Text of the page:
Marco Morosini explored the circular economy concept in detail in a Huffington Post this week, it’s usually an article well worth reading when Stahel gets a mention.

Autonomous vehicles are widely predicted to play a significant role in people’s travel arrangements within the next couple of decades. With that in mind, the open sourcing of Udacity self-driving vehicle simulator software, announced this week, could provide a further lead ffor collaborative design and engineering in that space.

Keeping the open source theme in mind, the Open Source Circular Economy Days is taking place once again this year between June 8-12, and the team behind it has put a call out for people looking to set up local events.  

The European Commission has established the Circular Economy Finance Support Platform with the goal of “bringing investors and innovators together and to keep up momentum in the transition to a circular economy”. Find out more about that story in this Sustainable Brands article.

Will Ireland be one of the first nations to completely cut out fossil fuels? The Irish parliament has passed a bill that stops the country from investing in non-renewable sources of energy.

Meanwhile, a startup called Local Roots has designed mini farms combining the benefits of disused shipping containers with urban farming. They’re not the first example of innovators to identify this opportunity, but the simplicity of their approach to transforming a 40-foot container into five acres of indoor farm is worth learning more about.

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Disposable plastics banned from Delhi

While a number of cities, states and countries around the world consider mechanisms by which to manage some of the growing challenges relating to the plastics, India’s capital city Delhi has made the headlines by placing a blanket ban on all disposable plastics. Far from being altruistic, the city’s decision has been made out of practical necessity. 

Okhla, Gazipur and Bhalswa, Delhi’s three main landfill sites are “a depiction of mess that can be created for environment and health of people of Delhi”, according to India’s National Green Tribunal (NGT) chairperson Swatanter Kumar’s statement at the tribunal“. Waste-to-energy plants produce electricity, but the burning of plastic waste pollutes the air, when it isn’t burned, plastics inevitably leaks into and clogs up the city’s waterways, in particular, the Yamuna, which is the second largest tributary river of the Ganges.

Plastic bags were banned from hotels, hospitals, shopping malls, major markets and greengrocers by the city in 2009, but despite initial success, the fact that new legislation has been introduced would suggest that it didn’t achieve its objectives fully.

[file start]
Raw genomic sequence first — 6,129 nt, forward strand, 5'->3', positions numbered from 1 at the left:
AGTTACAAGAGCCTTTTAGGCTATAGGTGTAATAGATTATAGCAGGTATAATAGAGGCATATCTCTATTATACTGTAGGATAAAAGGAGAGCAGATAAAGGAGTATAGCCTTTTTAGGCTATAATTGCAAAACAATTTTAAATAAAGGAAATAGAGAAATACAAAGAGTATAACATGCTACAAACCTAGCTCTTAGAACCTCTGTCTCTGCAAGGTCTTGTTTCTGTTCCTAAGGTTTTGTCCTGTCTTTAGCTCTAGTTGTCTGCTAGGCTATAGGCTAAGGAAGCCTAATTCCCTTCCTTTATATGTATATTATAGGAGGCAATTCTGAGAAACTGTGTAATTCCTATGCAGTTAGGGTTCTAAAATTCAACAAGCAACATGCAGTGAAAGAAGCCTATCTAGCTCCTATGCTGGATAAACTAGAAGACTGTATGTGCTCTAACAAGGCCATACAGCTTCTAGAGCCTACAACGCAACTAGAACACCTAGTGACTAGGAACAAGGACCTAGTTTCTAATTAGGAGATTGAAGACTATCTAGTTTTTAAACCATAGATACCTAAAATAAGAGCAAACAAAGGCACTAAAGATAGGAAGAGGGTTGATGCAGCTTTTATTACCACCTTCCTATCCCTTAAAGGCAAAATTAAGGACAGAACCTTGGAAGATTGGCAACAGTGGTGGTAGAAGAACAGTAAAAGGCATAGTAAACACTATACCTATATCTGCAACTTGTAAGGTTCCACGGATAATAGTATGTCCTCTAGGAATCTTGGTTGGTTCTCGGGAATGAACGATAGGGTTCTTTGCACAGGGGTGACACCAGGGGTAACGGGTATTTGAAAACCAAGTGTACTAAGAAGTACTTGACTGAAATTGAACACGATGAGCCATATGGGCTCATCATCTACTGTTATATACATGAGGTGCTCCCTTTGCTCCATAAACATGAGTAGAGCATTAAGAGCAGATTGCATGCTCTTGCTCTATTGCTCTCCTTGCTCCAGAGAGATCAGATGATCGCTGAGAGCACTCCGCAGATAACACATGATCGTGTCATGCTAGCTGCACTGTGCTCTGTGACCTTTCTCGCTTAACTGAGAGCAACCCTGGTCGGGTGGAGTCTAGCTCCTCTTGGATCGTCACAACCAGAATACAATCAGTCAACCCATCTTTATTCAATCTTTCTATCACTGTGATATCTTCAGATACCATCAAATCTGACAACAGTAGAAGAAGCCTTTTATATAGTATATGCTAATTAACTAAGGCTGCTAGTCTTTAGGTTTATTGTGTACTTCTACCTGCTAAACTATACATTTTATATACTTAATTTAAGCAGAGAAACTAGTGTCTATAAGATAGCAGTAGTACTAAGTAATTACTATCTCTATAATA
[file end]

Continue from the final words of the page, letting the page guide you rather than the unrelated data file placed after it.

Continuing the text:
Disposable plastics are a subject of policy protections in other contexts as well. France ordained that all disposable cutlery must be compostable by 2020, meanwhile, single bag use is reportedly down 80% since a small charge was added in the UK.

Identifying the most effective enabling policies isn’t an easy task, and varies widely in each context. The imperative to take some kind of action in Delhi is clear, and placing a charge on the customer is more difficult in an economy where there may be options to switch to vendors that flout a ban and offer free bags. It’s also a challenging context for shopkeepers, who have to pay up to three times more for a cloth versus plastic bag.

Source: Delhi just banned all disposable plastics

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New textile fibre is created using cotton scraps and wood

A cellulose fibre called Refibra, created using cotton scraps and wood, has been launched by Lenzing at the Première Vision textile fair in Paris. It’s one of the first fibres of its kind produced at commercial scale using a high-volume of recycled material.

Created using a similar process to Tencel, a fibre recognised for low environmental impact, Refibra perhaps takes the next step in terms of proving the potential of creating effective fibres using materials that would normally be wasted during production.

This latest technical breakthrough builds on the concepts discussed in our recent piece, What does material innovation look like in a circular economy? It’s another example of the technological potential to re-purpose previously unusable material, and a promising development that has the potential to reduce waste across the value chain and reliance upon raw materials. However, it also needs to be lodged in a more effective overall system, if it is to achieve anything other than mediating the negative effects of the current linear economy.

Source: Lenzing develops new fibre generation to drive circular economy

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Why did Helsinki’s on-demand mobility service fail?